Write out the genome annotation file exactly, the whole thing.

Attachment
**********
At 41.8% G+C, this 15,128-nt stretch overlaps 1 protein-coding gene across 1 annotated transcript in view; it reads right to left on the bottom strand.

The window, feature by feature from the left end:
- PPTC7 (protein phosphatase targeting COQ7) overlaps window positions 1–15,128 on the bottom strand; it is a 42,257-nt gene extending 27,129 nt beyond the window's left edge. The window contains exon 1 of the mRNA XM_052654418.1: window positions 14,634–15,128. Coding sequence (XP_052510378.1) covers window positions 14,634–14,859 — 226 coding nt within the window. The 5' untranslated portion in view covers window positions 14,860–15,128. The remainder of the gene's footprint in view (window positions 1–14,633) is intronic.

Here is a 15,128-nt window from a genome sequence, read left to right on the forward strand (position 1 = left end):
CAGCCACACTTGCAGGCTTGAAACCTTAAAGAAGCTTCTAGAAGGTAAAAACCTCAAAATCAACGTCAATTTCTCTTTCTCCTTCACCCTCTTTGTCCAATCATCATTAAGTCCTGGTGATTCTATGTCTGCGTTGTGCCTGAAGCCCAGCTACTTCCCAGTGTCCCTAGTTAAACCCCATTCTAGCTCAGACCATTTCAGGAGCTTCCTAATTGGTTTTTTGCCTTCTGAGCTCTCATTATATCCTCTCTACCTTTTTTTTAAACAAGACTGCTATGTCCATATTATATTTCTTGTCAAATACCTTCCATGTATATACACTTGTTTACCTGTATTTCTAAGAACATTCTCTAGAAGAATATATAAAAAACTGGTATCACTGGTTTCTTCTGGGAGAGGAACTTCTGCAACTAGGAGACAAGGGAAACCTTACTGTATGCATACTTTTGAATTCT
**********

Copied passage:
At 41.8% G+C, this 15,128-nt stretch overlaps 1 protein-coding gene across 1 annotated transcript in view; it reads right to left on the bottom strand.

The window, feature by feature from the left end:
- PPTC7 (protein phosphatase targeting COQ7) overlaps window positions 1–15,128 on the bottom strand; it is a 42,257-nt gene extending 27,129 nt beyond the window's left edge. The window contains exon 1 of the mRNA XM_052654418.1: window positions 14,634–15,128. Coding sequence (XP_052510378.1) covers window positions 14,634–14,859 — 226 coding nt within the window. The 5' untranslated portion in view covers window positions 14,860–15,128. The remainder of the gene's footprint in view (window positions 1–14,633) is intronic.

Here is a 15,128-nt window from a genome sequence, read left to right on the forward strand (position 1 = left end):
CAGCCACACTTGCAGGCTTGAAACCTTAAAGAAGCTTCTAGAAGGTAAAAACCTCAAAATCAACGTCAATTTCTCTTTCTCCTTCACCCTCTTTGTCCAATCATCATTAAGTCCTGGTGATTCTATGTCTGCGTTGTGCCTGAAGCCCAGCTACTTCCCAGTGTCCCTAGTTAAACCCCATTCTAGCTCAGACCATTTCAGGAGCTTCCTAATTGGTTTTTTGCCTTCTGAGCTCTCATTATATCCTCTCTACCTTTTTTTTAAACAAGACTGCTATGTCCATATTATATTTCTTGTCAAATACCTTCCATGTATATACACTTGTTTACCTGTATTTCTAAGAACATTCTCTAGAAGAATATATAAAAAACTGGTATCACTGGTTTCTTCTGGGAGAGGAACTTCTGCAACTAGGAGACAAGGGAAACCTTACTGTATGCATACTTTTGAATTCT